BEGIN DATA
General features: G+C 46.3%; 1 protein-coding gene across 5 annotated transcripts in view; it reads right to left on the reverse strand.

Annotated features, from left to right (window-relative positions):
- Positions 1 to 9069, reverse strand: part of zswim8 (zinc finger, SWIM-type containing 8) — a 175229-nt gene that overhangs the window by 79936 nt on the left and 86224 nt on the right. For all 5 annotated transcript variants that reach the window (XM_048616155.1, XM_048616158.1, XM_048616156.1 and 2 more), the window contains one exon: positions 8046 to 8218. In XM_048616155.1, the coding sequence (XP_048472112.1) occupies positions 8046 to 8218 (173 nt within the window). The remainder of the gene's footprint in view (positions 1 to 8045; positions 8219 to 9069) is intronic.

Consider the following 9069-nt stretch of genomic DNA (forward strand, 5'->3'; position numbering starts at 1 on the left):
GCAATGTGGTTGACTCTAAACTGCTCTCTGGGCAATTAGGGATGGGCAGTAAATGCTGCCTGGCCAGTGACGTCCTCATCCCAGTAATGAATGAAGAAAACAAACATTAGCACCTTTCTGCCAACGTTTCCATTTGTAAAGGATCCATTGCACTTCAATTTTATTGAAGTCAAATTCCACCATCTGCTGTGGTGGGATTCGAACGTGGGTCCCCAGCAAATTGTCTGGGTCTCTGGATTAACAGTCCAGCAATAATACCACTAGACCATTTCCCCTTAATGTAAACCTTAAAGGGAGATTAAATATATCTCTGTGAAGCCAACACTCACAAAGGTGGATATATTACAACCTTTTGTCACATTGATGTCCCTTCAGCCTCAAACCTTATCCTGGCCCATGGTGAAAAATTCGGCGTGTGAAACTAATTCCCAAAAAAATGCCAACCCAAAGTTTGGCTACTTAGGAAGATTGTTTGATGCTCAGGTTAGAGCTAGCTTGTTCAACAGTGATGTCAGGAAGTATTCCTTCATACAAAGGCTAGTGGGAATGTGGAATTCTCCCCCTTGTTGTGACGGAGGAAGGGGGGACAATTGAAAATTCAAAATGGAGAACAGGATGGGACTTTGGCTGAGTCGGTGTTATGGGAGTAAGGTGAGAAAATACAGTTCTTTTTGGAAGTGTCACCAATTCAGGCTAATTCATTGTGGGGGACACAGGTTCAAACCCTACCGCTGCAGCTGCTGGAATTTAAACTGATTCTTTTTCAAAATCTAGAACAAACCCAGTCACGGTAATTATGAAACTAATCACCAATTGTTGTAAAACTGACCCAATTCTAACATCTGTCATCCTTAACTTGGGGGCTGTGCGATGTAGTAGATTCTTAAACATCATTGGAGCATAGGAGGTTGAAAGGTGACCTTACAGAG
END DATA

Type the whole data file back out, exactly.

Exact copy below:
General features: G+C 46.3%; 1 protein-coding gene across 5 annotated transcripts in view; it reads right to left on the reverse strand.

Annotated features, from left to right (window-relative positions):
- Positions 1 to 9069, reverse strand: part of zswim8 (zinc finger, SWIM-type containing 8) — a 175229-nt gene that overhangs the window by 79936 nt on the left and 86224 nt on the right. For all 5 annotated transcript variants that reach the window (XM_048616155.1, XM_048616158.1, XM_048616156.1 and 2 more), the window contains one exon: positions 8046 to 8218. In XM_048616155.1, the coding sequence (XP_048472112.1) occupies positions 8046 to 8218 (173 nt within the window). The remainder of the gene's footprint in view (positions 1 to 8045; positions 8219 to 9069) is intronic.

Consider the following 9069-nt stretch of genomic DNA (forward strand, 5'->3'; position numbering starts at 1 on the left):
GCAATGTGGTTGACTCTAAACTGCTCTCTGGGCAATTAGGGATGGGCAGTAAATGCTGCCTGGCCAGTGACGTCCTCATCCCAGTAATGAATGAAGAAAACAAACATTAGCACCTTTCTGCCAACGTTTCCATTTGTAAAGGATCCATTGCACTTCAATTTTATTGAAGTCAAATTCCACCATCTGCTGTGGTGGGATTCGAACGTGGGTCCCCAGCAAATTGTCTGGGTCTCTGGATTAACAGTCCAGCAATAATACCACTAGACCATTTCCCCTTAATGTAAACCTTAAAGGGAGATTAAATATATCTCTGTGAAGCCAACACTCACAAAGGTGGATATATTACAACCTTTTGTCACATTGATGTCCCTTCAGCCTCAAACCTTATCCTGGCCCATGGTGAAAAATTCGGCGTGTGAAACTAATTCCCAAAAAAATGCCAACCCAAAGTTTGGCTACTTAGGAAGATTGTTTGATGCTCAGGTTAGAGCTAGCTTGTTCAACAGTGATGTCAGGAAGTATTCCTTCATACAAAGGCTAGTGGGAATGTGGAATTCTCCCCCTTGTTGTGACGGAGGAAGGGGGGACAATTGAAAATTCAAAATGGAGAACAGGATGGGACTTTGGCTGAGTCGGTGTTATGGGAGTAAGGTGAGAAAATACAGTTCTTTTTGGAAGTGTCACCAATTCAGGCTAATTCATTGTGGGGGACACAGGTTCAAACCCTACCGCTGCAGCTGCTGGAATTTAAACTGATTCTTTTTCAAAATCTAGAACAAACCCAGTCACGGTAATTATGAAACTAATCACCAATTGTTGTAAAACTGACCCAATTCTAACATCTGTCATCCTTAACTTGGGGGCTGTGCGATGTAGTAGATTCTTAAACATCATTGGAGCATAGGAGGTTGAAAGGTGACCTTACAGAG